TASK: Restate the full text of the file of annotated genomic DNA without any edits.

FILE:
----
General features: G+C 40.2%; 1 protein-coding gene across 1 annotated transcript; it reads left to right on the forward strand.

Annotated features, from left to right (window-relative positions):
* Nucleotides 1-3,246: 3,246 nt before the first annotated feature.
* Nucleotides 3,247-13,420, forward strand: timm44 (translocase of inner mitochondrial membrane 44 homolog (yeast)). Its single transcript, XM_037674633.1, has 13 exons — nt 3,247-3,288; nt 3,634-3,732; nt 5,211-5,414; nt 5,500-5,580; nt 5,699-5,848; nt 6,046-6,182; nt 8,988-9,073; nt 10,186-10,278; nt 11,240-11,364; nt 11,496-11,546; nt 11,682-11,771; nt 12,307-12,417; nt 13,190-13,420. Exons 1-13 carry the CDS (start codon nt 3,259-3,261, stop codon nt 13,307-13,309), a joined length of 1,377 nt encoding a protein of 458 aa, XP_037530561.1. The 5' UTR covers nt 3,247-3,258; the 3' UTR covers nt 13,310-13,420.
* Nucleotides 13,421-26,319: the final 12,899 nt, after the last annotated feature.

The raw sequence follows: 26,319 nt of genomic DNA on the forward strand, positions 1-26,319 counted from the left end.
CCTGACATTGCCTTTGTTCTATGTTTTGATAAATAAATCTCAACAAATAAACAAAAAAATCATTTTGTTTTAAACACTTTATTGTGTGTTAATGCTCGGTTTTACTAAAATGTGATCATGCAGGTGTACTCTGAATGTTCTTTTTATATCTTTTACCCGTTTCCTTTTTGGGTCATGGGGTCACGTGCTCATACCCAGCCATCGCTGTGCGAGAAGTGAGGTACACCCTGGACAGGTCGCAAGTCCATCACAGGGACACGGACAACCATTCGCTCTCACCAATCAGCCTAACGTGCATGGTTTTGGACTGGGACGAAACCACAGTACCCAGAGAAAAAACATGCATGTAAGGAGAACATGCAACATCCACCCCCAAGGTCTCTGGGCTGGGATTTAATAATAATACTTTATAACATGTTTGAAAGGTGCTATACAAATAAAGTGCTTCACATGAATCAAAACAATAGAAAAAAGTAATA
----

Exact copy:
General features: G+C 40.2%; 1 protein-coding gene across 1 annotated transcript; it reads left to right on the forward strand.

Annotated features, from left to right (window-relative positions):
* Nucleotides 1-3,246: 3,246 nt before the first annotated feature.
* Nucleotides 3,247-13,420, forward strand: timm44 (translocase of inner mitochondrial membrane 44 homolog (yeast)). Its single transcript, XM_037674633.1, has 13 exons — nt 3,247-3,288; nt 3,634-3,732; nt 5,211-5,414; nt 5,500-5,580; nt 5,699-5,848; nt 6,046-6,182; nt 8,988-9,073; nt 10,186-10,278; nt 11,240-11,364; nt 11,496-11,546; nt 11,682-11,771; nt 12,307-12,417; nt 13,190-13,420. Exons 1-13 carry the CDS (start codon nt 3,259-3,261, stop codon nt 13,307-13,309), a joined length of 1,377 nt encoding a protein of 458 aa, XP_037530561.1. The 5' UTR covers nt 3,247-3,258; the 3' UTR covers nt 13,310-13,420.
* Nucleotides 13,421-26,319: the final 12,899 nt, after the last annotated feature.

The raw sequence follows: 26,319 nt of genomic DNA on the forward strand, positions 1-26,319 counted from the left end.
CCTGACATTGCCTTTGTTCTATGTTTTGATAAATAAATCTCAACAAATAAACAAAAAAATCATTTTGTTTTAAACACTTTATTGTGTGTTAATGCTCGGTTTTACTAAAATGTGATCATGCAGGTGTACTCTGAATGTTCTTTTTATATCTTTTACCCGTTTCCTTTTTGGGTCATGGGGTCACGTGCTCATACCCAGCCATCGCTGTGCGAGAAGTGAGGTACACCCTGGACAGGTCGCAAGTCCATCACAGGGACACGGACAACCATTCGCTCTCACCAATCAGCCTAACGTGCATGGTTTTGGACTGGGACGAAACCACAGTACCCAGAGAAAAAACATGCATGTAAGGAGAACATGCAACATCCACCCCCAAGGTCTCTGGGCTGGGATTTAATAATAATACTTTATAACATGTTTGAAAGGTGCTATACAAATAAAGTGCTTCACATGAATCAAAACAATAGAAAAAAGTAATA